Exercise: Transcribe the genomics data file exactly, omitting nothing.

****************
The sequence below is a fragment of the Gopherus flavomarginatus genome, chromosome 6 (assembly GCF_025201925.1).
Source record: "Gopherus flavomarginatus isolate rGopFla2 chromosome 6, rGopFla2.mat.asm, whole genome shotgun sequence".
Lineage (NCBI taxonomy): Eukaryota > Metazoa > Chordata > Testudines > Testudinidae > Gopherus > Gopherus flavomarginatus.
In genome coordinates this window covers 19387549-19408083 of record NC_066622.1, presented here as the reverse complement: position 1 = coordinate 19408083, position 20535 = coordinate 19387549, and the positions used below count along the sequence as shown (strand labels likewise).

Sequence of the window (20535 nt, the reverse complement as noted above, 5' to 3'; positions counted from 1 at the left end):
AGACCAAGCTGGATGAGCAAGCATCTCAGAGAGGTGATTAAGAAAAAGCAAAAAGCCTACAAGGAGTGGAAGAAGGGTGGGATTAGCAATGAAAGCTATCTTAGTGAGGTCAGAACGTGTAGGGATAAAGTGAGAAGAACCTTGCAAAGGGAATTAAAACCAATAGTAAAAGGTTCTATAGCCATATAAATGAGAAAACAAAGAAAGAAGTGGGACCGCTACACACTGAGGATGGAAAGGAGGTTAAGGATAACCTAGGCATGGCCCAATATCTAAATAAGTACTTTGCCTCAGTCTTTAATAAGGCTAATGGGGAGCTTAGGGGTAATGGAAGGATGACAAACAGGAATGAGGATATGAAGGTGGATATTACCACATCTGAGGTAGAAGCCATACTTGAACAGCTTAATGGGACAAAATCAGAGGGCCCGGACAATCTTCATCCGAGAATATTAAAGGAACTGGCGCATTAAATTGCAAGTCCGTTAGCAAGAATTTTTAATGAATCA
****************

The sequence below is a fragment of the Gopherus flavomarginatus genome, chromosome 6 (assembly GCF_025201925.1).
Source record: "Gopherus flavomarginatus isolate rGopFla2 chromosome 6, rGopFla2.mat.asm, whole genome shotgun sequence".
Lineage (NCBI taxonomy): Eukaryota > Metazoa > Chordata > Testudines > Testudinidae > Gopherus > Gopherus flavomarginatus.
In genome coordinates this window covers 19387549-19408083 of record NC_066622.1, presented here as the reverse complement: position 1 = coordinate 19408083, position 20535 = coordinate 19387549, and the positions used below count along the sequence as shown (strand labels likewise).

Sequence of the window (20535 nt, the reverse complement as noted above, 5' to 3'; positions counted from 1 at the left end):
AGACCAAGCTGGATGAGCAAGCATCTCAGAGAGGTGATTAAGAAAAAGCAAAAAGCCTACAAGGAGTGGAAGAAGGGTGGGATTAGCAATGAAAGCTATCTTAGTGAGGTCAGAACGTGTAGGGATAAAGTGAGAAGAACCTTGCAAAGGGAATTAAAACCAATAGTAAAAGGTTCTATAGCCATATAAATGAGAAAACAAAGAAAGAAGTGGGACCGCTACACACTGAGGATGGAAAGGAGGTTAAGGATAACCTAGGCATGGCCCAATATCTAAATAAGTACTTTGCCTCAGTCTTTAATAAGGCTAATGGGGAGCTTAGGGGTAATGGAAGGATGACAAACAGGAATGAGGATATGAAGGTGGATATTACCACATCTGAGGTAGAAGCCATACTTGAACAGCTTAATGGGACAAAATCAGAGGGCCCGGACAATCTTCATCCGAGAATATTAAAGGAACTGGCGCATTAAATTGCAAGTCCGTTAGCAAGAATTTTTAATGAATCA